Dividend Discount Model vs. Capital Asset Pricing Model

The vast majority of investment research supports the theory that proper asset allocation is more optimal for a portfolio than market timing. Attempting to value securities may be a fruitless task, however two models that have been used to determine intrinsic stock values are the dividend discount model and capital asset pricing model.

The dividend discount model (DDM) values equities based upon future dividend payments and discounting them to the present value. The DDM is most useful for dividend paying companies, however one glitch in the model is the prediction of future dividend payments. Regardless of skill and resources, it is nearly impossible to determine dividend payments of a firm due to a variety of risk factors, such as macroeconomic risk, industry risk and high inflation. The DDM is obsolete for the vast majority of individual equities. Utilizing the DDM for blue chip firms that have paid consistent dividends for many years may assist in determining the intrinsic value of a security.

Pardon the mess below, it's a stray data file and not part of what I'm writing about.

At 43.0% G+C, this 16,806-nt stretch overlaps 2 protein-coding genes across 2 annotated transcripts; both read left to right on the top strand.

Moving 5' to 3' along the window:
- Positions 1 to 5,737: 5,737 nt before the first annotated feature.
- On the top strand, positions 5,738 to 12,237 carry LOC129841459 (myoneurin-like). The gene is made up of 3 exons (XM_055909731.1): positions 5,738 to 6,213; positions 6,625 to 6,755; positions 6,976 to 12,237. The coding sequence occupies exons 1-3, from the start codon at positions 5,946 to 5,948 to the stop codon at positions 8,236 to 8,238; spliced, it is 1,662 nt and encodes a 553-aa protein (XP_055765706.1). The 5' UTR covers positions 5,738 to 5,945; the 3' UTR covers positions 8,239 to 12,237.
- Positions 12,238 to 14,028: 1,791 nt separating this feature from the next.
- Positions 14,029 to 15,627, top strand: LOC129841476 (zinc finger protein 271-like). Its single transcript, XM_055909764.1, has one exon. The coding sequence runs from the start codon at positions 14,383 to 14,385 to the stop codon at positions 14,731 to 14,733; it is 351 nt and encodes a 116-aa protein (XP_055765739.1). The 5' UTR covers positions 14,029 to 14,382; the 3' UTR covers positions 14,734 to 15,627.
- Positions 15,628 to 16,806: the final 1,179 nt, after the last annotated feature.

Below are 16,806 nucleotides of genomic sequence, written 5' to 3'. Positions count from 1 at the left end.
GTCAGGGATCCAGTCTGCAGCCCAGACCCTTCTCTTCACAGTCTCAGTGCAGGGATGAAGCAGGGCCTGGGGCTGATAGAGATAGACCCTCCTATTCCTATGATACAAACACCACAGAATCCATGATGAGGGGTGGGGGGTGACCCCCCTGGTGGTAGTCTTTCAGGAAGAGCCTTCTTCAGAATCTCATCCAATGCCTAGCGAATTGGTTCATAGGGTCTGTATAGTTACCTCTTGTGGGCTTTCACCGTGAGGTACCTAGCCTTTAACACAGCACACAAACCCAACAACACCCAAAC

The capital asset pricing model (CAPM) is considered more modern than the DDM and factors in market risk.  The value of a security in the CAPM is determined by the risk free rate (most likely a government bond) plus the volatility of a security multiplied by the market risk premium. This model stresses that investors who choose to purchase assets with higher volatility should be compensated with higher returns than investors who purchase less risky assets. This model is consistent with statistics that prove more volatile equities, such as small cap stocks have outperformed less volatile equities, such as large cap stock over many years. Please keep in mind that time horizon, liquidity needs and risk tolerance should be factored in when determining how to invest your assets.

Although the CAPM and DDM may potentially provide an estimate of a security’s price, research proves time and time again that valuing equities based upon future assumptions is not realistic.  A disciplined approach to investing based on asset allocation should prove more beneficial for your portfolio in the long run.

Please contact Mitlin Financial Inc. if you are concerned about your current portfolio allocation.

Disclaimer: This article represents the opinion of Mitlin Financial Inc. It should not be construed as providing investment, legal and/or tax advice.

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